Implementing one of the prongs of McNulty’s Maxim No. 3, both companies engaged in extensive remediation during the investigations. The Ralph Lauren NPA stated that “the Company’s early and extensive remedial efforts already undertaken – including conducting extensive FCPA training for employees world-wide, enhancing the Company’s existing FCPA policy, implementing an enhanced gift policy as well as other enhanced compliance, control and anti-corruption policies and procedures, enhancing its due diligence protocol for third-party agents, terminating culpable employees and a third-party agent, instituting a whistleblower hotline, and hiring a designated corporate compliance attorney – and to be undertaken, including enhancements to its compliance program as described in Attachment B (Corporate Compliance Program);”.
Parker Drilling also engaged in extensive work to create a gold standard compliance program all the while undergoing its own internal investigation. According to the DPA, “the Company has engaged in extensive remediation, including ending its business relationships with officers, employees, or agents primarily responsible for the corrupt payments, enhancing its due diligence protocol for third-party agents and consultants, increasing training and testing requirements, and instituting heightened review of proposals and other transactional documents for all the Company’s contracts.” Parker Drilling also hired “a fulltime Chief Compliance Officer and Counsel who reports to the Chief Executive Officer and Audit Committee, as well as staff to assist the Chief Compliance Officer and Counsel.” The Company worked to strengthen its internal controls. Lastly, and I hope that you remember this from the Morgan Stanley Declination, Parker Drilling implemented “a compliance-awareness improvement initiative and program that includes issuance of periodic anti-bribery compliance alerts.”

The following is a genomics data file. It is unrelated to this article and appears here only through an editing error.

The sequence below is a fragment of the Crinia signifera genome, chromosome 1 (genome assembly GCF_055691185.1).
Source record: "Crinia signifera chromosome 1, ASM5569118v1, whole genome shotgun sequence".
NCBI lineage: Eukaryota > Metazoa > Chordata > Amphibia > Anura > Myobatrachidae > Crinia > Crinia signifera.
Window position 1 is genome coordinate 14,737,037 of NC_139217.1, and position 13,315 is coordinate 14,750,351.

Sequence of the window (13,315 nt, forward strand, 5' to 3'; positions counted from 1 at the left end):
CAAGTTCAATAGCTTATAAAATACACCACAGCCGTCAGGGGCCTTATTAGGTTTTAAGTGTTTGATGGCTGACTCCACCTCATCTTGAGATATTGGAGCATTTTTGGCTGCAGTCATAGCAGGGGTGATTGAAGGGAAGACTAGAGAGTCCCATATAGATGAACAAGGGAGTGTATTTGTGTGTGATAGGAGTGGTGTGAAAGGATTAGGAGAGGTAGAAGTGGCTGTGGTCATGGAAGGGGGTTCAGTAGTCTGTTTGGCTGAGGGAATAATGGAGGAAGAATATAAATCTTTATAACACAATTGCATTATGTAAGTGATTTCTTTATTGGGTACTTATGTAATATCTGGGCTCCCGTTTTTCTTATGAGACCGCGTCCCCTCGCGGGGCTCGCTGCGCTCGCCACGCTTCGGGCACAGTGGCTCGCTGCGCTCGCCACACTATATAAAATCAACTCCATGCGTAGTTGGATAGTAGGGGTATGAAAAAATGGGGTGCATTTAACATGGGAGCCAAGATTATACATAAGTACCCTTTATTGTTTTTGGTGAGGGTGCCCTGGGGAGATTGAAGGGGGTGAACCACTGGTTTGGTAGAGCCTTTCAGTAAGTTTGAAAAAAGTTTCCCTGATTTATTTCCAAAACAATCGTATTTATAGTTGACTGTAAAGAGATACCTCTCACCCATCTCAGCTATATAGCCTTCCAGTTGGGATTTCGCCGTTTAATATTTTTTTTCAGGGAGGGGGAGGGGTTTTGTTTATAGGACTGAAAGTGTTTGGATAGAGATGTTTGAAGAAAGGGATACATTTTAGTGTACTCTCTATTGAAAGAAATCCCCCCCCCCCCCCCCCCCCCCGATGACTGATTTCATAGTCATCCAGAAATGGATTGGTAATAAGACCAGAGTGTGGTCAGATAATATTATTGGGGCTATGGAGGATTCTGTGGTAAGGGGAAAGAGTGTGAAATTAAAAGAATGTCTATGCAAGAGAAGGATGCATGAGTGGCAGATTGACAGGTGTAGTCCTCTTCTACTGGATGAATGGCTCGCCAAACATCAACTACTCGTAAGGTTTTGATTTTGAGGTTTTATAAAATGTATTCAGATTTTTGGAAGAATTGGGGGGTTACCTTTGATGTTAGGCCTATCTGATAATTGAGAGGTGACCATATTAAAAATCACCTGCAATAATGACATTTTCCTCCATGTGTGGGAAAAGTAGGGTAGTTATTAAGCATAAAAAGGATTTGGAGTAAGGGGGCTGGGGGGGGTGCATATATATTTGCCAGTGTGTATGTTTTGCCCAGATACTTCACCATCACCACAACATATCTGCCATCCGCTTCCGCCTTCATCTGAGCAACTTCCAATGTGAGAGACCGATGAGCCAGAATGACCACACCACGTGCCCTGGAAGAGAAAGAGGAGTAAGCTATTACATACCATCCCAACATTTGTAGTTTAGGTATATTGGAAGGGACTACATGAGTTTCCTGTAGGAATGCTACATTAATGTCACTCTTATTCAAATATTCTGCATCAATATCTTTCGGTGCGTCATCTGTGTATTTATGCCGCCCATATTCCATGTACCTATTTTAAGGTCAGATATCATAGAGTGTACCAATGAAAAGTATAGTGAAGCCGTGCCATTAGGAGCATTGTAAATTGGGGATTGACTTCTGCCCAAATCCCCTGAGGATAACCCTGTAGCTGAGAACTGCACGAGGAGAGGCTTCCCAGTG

Self-Monitoring and Reporting to the DOJ
In an area that is sometimes overlooked in both DPAs and NPAs, both companies agreed to self-monitor the effectiveness of their compliance programs and make no less than annual reports to the DOJ. In its three-year DPA, Parker Drilling agreed to monitor and “that it will report to the Department periodically, at no less than twelve-month intervals during a three-year term, regarding remediation and implementation of the compliance program and internal controls, policies, and procedures”. In its two year NPA, Ralph Lauren agreed to monitor and “report to the Department periodically, at no less than twelve-month intervals during a two-year term, regarding remediation and implementation of the compliance program and internal controls, policies, and procedures.”
Both the DOJ and SEC continue to communicate to the compliance practitioner what they expect from companies in the way of a best practices compliance program and what a company should do if they discover a potential FCPA violation. These communications, through enforcement actions, DPAs, NPAs and Declinations, are consistent with the information provided by the DOJ/SEC in the FCPA Guidance. Both of these enforcement actions demonstrate that if a company gets ahead of the curve, it can significantly lessen its overall penalty and pain.